From conversations with individual managers and small focus groups, the Alliance was able to form some impressions about the contribution of managers. There was an almost paradoxical contrast between the depressing conditions that local governments face and the enthusiasm expressed by city and county managers regarding the challenge before them. “Getting us through this crisis,” one manager said, “is why I am a city manager.” There is the widely shared view that the most serious fiscal crisis in 80 years gives them the opportunity to demonstrate extraordinary leadership that draws on all their knowledge, values, and skills. Indeed, many managers seem to shine in situations requiring fundamental adjustments. 

Specific Actions by Monitored Cities and Counties

Beyond budget-balancing efforts, the communities the Alliance monitored have undertaken a range of actions to change the scope of their services and the way they provide them. Their actions have been divided into three broad categories: innovations and improvements in current practices, organizational redesign, and new partnerships (although many of the actions span several categories). 

It is worth noting the lessons learned from communities that have long been engaged in budget balancing. Both Washtenaw County, Michigan, and Hickory, North Carolina, mentioned a sort of “budget-cutting fatigue.” Having been at the reduction game for nearly a decade, they both noted that employees, elected officials, and the community are tired of the relentless budget tightening. Hickory said that as they looked to create more shared services, some community members were asserting that they didn’t want to do with less anymore! Some examples of new approaches from the monitored cities and counties as well as from other governments are highlighted in the sections that follow. 

Innovation and Improvement

Innovation can be defined as the creation of a new process, approach, or program that achieves better results than what had been in place previously. Innovation was taking place in local governments prior to the budget crisis; however, the depth of the new fiscal realities allowed local governments to redefine policies and standard operating procedures in ways that might not have been politically possible before. Furthermore, despite budget limitations, local governments continue to innovate in other areas, as evidenced by case studies submitted to the Alliance. Some examples of these innovations are as follows.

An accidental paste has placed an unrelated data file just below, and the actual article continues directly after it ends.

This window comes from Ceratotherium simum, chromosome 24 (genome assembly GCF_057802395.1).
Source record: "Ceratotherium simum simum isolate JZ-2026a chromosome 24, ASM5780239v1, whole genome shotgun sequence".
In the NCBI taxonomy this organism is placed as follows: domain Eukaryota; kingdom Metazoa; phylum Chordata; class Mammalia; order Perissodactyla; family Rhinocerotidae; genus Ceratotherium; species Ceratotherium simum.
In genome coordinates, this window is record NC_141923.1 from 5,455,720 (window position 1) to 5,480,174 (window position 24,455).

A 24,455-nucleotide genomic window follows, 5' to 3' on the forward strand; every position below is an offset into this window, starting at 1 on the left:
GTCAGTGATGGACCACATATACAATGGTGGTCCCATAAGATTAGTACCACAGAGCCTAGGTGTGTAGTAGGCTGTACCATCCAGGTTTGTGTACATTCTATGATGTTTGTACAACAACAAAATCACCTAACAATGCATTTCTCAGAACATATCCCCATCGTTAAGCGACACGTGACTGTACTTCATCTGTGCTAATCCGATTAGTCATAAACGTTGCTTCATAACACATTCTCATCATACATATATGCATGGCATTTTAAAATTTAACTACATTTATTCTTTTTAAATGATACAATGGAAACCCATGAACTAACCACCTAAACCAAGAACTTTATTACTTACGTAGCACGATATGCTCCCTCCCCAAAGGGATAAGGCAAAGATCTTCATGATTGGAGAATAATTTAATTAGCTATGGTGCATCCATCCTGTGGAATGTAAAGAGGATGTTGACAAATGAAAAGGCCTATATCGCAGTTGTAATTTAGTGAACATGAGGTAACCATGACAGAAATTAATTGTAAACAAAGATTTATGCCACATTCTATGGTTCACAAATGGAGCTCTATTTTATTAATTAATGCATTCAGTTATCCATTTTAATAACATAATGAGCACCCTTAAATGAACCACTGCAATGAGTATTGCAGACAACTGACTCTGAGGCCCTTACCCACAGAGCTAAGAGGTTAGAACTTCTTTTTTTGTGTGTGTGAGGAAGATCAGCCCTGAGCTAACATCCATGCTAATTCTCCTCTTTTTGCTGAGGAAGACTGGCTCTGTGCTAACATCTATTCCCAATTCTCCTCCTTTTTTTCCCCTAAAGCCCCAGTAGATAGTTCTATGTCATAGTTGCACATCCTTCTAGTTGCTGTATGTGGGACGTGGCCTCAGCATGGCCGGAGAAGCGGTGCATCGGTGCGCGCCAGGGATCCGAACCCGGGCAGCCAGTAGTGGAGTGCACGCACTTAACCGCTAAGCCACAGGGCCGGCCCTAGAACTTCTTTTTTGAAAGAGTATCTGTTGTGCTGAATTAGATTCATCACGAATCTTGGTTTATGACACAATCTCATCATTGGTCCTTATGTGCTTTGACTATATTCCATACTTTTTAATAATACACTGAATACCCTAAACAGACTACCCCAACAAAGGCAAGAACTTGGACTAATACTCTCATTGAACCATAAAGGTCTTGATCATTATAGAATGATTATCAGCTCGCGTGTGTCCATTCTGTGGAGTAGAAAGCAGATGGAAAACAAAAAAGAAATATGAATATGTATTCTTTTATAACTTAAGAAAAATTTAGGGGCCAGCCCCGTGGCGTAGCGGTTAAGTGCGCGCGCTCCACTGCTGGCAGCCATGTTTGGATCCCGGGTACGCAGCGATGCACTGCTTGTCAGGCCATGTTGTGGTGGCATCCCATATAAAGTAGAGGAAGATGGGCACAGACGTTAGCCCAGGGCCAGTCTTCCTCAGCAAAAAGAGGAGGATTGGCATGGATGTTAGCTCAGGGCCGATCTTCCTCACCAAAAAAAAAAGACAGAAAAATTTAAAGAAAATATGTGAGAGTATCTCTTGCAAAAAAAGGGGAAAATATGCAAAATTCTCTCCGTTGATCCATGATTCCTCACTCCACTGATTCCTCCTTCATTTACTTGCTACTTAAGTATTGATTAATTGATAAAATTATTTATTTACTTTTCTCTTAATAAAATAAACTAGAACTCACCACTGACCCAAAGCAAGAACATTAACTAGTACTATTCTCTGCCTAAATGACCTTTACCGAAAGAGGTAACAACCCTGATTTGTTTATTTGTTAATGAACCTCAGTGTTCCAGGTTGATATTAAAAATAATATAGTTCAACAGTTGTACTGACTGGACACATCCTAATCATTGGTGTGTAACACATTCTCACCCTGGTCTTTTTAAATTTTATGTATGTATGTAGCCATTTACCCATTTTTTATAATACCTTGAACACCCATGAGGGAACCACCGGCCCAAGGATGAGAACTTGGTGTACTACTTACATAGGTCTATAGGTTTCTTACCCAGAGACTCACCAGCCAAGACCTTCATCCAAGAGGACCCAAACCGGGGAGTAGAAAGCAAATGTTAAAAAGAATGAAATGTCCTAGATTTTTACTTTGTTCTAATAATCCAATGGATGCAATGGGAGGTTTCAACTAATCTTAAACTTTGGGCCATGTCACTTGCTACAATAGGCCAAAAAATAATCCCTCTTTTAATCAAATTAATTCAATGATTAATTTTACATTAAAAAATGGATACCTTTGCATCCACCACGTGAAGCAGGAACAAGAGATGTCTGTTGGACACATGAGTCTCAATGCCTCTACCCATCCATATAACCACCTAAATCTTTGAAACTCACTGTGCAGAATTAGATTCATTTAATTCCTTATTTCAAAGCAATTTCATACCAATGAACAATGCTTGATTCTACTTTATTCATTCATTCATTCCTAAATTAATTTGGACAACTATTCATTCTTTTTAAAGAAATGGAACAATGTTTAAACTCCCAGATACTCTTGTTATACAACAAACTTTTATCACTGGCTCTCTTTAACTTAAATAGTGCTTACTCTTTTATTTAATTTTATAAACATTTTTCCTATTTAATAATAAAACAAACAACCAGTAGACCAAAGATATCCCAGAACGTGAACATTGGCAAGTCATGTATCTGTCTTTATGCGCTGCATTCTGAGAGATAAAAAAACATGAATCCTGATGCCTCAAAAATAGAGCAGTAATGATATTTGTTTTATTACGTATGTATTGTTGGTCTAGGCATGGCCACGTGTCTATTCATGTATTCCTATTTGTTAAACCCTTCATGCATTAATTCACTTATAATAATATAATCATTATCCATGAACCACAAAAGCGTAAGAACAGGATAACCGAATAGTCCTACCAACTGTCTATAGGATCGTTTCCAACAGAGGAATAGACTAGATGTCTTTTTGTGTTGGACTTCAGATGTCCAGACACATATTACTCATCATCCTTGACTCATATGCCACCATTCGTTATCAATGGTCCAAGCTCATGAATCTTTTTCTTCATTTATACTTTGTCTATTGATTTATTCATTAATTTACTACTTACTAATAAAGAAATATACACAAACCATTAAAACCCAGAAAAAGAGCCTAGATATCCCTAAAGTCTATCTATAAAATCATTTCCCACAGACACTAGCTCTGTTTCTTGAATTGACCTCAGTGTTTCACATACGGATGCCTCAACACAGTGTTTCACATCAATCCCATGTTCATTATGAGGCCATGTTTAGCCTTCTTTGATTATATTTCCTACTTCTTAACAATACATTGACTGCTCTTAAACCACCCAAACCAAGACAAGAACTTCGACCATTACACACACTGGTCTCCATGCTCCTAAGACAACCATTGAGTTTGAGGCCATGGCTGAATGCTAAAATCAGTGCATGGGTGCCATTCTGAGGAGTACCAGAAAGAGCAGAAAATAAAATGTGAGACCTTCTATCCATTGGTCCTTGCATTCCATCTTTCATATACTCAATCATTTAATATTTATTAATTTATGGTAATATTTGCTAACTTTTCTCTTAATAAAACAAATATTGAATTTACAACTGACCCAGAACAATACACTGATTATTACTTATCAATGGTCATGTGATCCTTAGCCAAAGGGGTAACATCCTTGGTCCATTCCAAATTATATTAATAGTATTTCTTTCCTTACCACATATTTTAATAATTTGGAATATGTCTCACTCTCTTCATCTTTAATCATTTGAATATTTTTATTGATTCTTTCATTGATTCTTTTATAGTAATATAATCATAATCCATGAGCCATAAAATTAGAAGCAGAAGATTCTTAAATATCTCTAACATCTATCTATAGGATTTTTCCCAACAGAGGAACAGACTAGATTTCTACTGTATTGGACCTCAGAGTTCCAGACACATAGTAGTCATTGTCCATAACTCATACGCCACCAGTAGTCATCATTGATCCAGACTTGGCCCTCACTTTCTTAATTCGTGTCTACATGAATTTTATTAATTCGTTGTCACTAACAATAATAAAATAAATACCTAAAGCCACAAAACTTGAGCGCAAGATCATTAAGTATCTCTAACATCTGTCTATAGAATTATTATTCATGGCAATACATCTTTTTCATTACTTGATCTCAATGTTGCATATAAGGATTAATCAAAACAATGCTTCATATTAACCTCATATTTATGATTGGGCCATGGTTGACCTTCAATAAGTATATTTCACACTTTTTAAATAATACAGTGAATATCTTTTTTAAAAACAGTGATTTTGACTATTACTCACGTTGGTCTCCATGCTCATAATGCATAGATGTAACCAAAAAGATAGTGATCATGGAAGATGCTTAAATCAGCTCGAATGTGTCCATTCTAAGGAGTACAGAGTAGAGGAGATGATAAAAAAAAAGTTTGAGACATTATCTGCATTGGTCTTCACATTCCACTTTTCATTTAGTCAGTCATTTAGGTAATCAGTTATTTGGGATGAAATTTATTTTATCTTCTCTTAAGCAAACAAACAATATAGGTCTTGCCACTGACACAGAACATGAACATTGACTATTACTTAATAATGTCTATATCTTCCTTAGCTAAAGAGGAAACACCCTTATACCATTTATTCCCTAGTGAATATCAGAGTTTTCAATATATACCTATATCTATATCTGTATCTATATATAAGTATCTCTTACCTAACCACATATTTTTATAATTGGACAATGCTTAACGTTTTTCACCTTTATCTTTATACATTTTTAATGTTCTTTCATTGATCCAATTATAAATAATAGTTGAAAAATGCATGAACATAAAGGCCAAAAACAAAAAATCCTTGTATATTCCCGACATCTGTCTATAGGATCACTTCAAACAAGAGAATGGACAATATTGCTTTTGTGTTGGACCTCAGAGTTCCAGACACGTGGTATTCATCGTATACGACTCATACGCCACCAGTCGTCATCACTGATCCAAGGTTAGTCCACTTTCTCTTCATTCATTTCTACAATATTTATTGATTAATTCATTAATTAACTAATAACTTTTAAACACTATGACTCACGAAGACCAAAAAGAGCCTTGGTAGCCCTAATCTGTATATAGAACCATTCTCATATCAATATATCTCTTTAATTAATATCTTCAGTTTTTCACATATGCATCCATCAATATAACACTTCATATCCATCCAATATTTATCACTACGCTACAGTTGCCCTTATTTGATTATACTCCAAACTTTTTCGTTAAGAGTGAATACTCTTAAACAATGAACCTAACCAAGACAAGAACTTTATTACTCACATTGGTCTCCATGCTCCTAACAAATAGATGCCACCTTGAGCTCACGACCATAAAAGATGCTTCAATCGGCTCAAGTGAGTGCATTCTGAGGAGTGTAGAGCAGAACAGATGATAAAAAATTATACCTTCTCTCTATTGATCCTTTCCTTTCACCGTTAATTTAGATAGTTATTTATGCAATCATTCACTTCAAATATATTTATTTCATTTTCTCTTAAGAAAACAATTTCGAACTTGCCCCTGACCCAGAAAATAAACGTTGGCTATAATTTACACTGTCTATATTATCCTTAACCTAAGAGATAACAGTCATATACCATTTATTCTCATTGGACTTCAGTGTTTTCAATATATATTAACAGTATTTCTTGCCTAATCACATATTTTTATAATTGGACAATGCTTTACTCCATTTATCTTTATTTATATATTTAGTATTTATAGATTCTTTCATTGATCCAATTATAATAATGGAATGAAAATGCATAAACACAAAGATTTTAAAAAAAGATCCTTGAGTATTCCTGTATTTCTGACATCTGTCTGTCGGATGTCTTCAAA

• Jefferson County, Colorado; Polk County, Florida; and Prince William County, Virginia, as well as Downers Grove, Illinois, developed new budgeting systems that place greater focus on prioritization, outcome measurement, and long-term perspective.
  • Phoenix included $10 million worth of savings in its fiscal year 2011 operating budget that would come from innovations and efficiencies identified during the course of the year. A team consisting of city staff and citizens came up with more than $10 million in general fund savings and more than $25 million in savings to all funds by eliminating positions, consolidating departments and functions, revising some transit services, rebidding some contracts, and realizing nearly $800,000 in “givebacks” from 100 private-sector business partners who agreed to reduce contract fees. 

Organizational Design and Process

Many communities have responded to the crisis by rethinking their general or strategic plan. Others have looked internally to how they could redesign fundamental processes to improve performance. An important feature in these efforts has been the involvement of a diverse set of actors.

  • Polk County uses a “managing for results” approach that focuses on the delivery of seven classifications of services, from basic needs to recreation and cultural arts.(5) The county establishes what citizens’ expectations for service delivery are and then measures on a quarterly basis how it is doing in meeting those expectations.